No Asian football to develop his business with. However, when you consider Palmer underwrote the club to the tune of $18 million in three seasons there are far less expensive ways to win friends and influence people. His intention was to establish the club and give it over to the fans and walk away with his philanthropic pride. However, it’s doubtful he’d have walked so quickly had events not turned out so poorly.

As a parting shot, Palmer exposed a glaring, glaring error by the FFA. They had failed to register Football Australia as a trading name. Once registered by Palmer, some phone calls were made and Football Australia was launched. A press conference was called and the body set up to “examine good football governance” was unveiled. Compared to the Lowy Institute, the FA is a transparent body with the slogan “We kick harder”.  This body is extremely transparent. A full two weeks after the launch, it had no website, no listed phone number, not even a Facebook page (a website is now online however).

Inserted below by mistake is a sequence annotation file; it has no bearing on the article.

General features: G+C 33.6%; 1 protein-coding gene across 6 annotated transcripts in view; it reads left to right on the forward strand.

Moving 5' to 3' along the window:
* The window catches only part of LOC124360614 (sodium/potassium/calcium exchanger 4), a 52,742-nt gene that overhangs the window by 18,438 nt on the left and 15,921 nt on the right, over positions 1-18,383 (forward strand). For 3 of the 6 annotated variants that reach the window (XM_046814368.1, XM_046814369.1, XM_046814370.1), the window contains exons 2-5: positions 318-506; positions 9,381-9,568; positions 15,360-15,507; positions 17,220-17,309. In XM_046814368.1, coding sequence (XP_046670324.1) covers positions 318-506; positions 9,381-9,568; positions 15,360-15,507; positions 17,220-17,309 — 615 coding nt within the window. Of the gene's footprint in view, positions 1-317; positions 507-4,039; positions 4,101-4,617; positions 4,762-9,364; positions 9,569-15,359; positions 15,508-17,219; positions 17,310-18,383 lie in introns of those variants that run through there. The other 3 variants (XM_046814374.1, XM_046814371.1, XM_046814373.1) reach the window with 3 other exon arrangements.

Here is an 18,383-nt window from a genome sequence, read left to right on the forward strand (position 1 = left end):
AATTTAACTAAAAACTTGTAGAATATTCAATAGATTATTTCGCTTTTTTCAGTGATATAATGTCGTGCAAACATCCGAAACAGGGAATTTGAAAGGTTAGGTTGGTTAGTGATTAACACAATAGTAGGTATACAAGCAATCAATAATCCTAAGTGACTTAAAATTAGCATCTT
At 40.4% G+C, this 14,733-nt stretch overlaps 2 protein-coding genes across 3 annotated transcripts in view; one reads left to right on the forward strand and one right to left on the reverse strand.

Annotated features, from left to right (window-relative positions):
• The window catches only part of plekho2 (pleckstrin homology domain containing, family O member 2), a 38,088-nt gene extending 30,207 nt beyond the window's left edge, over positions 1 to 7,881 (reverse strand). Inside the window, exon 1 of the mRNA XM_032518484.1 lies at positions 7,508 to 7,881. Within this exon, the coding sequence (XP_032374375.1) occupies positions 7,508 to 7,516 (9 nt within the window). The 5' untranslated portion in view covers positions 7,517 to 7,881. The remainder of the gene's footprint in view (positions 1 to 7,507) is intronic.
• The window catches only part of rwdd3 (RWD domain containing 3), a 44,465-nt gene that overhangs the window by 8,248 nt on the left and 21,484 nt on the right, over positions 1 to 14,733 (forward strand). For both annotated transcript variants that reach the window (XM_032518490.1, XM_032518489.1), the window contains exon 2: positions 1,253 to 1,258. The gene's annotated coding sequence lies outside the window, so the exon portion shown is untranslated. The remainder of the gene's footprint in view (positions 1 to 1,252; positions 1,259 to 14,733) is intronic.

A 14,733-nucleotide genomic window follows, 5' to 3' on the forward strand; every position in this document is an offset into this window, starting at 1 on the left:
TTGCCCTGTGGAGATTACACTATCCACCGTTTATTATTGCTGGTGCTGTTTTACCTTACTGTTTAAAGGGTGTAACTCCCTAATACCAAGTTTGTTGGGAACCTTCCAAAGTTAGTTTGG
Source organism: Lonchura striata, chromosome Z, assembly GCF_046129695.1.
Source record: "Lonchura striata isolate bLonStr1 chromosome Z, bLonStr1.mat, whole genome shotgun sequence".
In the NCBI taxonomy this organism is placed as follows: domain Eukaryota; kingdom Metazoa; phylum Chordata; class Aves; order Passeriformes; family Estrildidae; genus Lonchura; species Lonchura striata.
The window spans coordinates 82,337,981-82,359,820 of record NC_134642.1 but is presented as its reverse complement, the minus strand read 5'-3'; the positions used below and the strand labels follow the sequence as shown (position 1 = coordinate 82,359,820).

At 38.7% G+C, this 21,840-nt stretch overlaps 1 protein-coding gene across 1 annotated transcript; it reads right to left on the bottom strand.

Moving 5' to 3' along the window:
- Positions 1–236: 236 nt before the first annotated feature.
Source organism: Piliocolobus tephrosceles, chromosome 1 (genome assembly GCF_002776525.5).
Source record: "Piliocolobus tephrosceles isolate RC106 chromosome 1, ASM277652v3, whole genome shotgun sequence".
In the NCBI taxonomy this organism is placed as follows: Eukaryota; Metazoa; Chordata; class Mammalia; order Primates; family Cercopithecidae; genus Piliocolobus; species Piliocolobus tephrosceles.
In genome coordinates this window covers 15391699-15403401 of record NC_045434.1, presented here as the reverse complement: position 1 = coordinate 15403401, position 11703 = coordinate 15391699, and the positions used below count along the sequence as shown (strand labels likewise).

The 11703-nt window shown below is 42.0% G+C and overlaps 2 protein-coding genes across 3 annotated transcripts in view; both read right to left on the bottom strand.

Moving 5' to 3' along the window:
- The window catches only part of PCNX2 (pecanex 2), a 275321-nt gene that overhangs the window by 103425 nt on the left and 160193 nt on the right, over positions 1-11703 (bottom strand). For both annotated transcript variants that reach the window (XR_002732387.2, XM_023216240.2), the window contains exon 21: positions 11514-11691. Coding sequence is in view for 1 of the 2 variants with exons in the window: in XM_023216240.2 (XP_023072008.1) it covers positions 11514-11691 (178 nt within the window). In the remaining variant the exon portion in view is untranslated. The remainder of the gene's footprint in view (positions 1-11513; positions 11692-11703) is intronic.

Clive Palmer was wooed by the FFA into investing in football as a way of building his reputation in Asia to promote his mining interests. Both the football business culture and a lack of support and transparency from the FFA discouraged him from becoming a long term stakeholder in the game. Rather than cut and run with a whimper he left in a blaze of glory. 

There should be a market for football on the Gold Coast and had the club and the FFA worked better to engage the community the story should be of a long term future. Moves are afoot to keep the club afloat with a community owned model with some private ownership (link to the plans).  

Here’s hoping the club stays afloat and Clive’s vision of a successful team on the Gold Coast becomes a permanent reality.

The Author

Darren Lutton

Darren is a massive Manchester City fan based in Brisbane, Australia. He wishes he'd played outdoor football earlier than age 35 and is a decent goalkeeper. Although he doesn't support a particular team one day he'd like to own an A-League club.